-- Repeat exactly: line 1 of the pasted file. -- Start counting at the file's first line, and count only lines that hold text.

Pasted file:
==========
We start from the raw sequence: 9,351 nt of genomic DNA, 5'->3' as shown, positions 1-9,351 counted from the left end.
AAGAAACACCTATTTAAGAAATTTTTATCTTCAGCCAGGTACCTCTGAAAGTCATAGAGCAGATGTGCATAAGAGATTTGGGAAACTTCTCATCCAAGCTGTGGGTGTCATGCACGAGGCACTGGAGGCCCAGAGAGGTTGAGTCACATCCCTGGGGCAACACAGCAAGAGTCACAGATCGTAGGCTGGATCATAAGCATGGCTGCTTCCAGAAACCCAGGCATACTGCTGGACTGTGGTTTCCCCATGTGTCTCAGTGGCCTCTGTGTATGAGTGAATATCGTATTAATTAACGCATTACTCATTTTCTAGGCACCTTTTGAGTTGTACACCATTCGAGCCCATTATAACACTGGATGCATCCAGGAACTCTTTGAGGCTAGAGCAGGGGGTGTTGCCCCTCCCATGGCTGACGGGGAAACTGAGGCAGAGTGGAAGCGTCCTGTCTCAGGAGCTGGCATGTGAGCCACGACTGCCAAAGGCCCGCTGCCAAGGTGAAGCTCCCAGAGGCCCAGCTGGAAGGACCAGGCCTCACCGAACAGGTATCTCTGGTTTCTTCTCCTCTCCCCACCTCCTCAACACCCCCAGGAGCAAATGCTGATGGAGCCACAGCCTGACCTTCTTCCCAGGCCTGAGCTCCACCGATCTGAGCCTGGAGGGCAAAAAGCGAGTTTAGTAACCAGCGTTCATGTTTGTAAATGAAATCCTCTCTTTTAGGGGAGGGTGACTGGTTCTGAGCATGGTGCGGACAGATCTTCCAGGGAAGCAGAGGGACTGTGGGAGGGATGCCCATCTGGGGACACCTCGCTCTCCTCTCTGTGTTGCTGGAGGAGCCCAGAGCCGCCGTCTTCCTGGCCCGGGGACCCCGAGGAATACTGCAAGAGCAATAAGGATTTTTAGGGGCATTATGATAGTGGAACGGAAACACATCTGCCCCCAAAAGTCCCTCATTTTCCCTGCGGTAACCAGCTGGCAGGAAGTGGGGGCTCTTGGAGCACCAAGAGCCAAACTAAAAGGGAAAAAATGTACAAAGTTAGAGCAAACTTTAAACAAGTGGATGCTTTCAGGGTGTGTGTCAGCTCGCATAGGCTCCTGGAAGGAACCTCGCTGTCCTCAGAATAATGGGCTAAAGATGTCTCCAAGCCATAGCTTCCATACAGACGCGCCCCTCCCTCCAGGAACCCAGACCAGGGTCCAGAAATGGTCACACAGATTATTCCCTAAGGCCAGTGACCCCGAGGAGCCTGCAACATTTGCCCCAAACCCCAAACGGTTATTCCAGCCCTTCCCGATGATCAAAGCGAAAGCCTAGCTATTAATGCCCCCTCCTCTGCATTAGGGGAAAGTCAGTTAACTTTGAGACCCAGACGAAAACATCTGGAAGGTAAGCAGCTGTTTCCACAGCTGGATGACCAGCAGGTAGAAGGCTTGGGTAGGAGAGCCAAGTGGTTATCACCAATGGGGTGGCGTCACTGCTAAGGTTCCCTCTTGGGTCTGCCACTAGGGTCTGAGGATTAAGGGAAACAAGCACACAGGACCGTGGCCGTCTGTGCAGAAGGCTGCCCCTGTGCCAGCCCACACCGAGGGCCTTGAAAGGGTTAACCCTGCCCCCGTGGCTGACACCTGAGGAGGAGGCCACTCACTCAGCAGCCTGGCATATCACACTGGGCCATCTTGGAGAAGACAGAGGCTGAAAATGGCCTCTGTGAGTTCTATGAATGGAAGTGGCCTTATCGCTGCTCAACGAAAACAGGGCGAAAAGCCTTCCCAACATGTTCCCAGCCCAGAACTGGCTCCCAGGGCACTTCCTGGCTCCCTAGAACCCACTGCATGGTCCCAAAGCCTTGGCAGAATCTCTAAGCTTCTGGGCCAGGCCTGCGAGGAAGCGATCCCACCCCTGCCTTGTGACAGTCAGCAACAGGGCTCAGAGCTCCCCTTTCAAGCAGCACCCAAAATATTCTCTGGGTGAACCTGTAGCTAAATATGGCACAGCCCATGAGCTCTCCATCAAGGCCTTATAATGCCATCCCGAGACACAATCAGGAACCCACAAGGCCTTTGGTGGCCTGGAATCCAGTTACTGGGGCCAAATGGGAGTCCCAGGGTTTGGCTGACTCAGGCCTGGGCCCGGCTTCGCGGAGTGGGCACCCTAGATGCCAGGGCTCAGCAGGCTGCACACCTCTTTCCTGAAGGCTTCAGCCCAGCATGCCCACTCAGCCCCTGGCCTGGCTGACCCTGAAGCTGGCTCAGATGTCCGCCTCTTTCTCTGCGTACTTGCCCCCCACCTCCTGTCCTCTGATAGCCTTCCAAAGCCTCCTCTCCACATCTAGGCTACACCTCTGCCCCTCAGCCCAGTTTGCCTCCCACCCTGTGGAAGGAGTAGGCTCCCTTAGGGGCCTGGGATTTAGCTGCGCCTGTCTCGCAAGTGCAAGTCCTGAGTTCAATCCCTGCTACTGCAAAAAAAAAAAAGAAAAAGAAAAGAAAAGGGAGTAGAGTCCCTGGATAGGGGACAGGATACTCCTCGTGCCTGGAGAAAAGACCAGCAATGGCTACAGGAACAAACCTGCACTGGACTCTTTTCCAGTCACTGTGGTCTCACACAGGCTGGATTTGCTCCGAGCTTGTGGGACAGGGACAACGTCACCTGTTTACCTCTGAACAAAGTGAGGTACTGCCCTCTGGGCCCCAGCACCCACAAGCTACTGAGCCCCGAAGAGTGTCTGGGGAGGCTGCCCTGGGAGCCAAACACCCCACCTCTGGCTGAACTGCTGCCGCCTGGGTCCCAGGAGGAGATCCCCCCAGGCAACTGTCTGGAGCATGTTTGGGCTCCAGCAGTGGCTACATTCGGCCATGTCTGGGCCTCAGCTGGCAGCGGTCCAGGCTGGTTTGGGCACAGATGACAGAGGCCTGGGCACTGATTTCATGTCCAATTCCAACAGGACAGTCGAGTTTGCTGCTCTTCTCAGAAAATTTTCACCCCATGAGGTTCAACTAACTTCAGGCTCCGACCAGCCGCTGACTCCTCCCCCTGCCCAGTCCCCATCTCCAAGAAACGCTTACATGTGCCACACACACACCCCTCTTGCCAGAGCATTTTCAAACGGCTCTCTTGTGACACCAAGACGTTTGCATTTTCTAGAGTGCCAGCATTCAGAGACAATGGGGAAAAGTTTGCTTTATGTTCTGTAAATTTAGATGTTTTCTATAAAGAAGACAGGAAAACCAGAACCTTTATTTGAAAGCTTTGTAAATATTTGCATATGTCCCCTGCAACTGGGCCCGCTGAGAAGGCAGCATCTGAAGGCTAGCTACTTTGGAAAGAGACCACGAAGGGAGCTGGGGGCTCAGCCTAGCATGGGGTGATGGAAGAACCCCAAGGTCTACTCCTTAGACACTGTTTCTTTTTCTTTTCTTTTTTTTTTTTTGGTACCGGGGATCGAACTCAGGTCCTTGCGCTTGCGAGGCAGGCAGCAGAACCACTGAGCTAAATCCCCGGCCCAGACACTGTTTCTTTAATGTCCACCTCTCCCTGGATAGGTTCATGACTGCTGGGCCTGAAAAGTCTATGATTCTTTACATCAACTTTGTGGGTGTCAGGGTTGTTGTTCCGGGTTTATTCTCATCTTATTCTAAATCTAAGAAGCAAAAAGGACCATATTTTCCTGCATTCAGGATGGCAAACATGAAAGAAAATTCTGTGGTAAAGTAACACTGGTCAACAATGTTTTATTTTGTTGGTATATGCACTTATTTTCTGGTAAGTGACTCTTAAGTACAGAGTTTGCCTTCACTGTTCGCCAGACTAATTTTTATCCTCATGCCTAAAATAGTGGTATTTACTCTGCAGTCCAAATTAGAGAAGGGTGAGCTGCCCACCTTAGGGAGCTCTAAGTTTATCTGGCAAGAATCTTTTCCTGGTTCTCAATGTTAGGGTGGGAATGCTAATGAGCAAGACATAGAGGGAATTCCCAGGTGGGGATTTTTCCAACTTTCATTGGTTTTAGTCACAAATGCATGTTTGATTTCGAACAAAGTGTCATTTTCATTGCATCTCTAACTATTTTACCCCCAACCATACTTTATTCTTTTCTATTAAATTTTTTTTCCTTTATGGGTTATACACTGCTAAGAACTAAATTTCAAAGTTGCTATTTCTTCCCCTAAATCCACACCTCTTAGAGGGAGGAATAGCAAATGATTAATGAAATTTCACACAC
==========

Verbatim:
We start from the raw sequence: 9,351 nt of genomic DNA, 5'->3' as shown, positions 1-9,351 counted from the left end.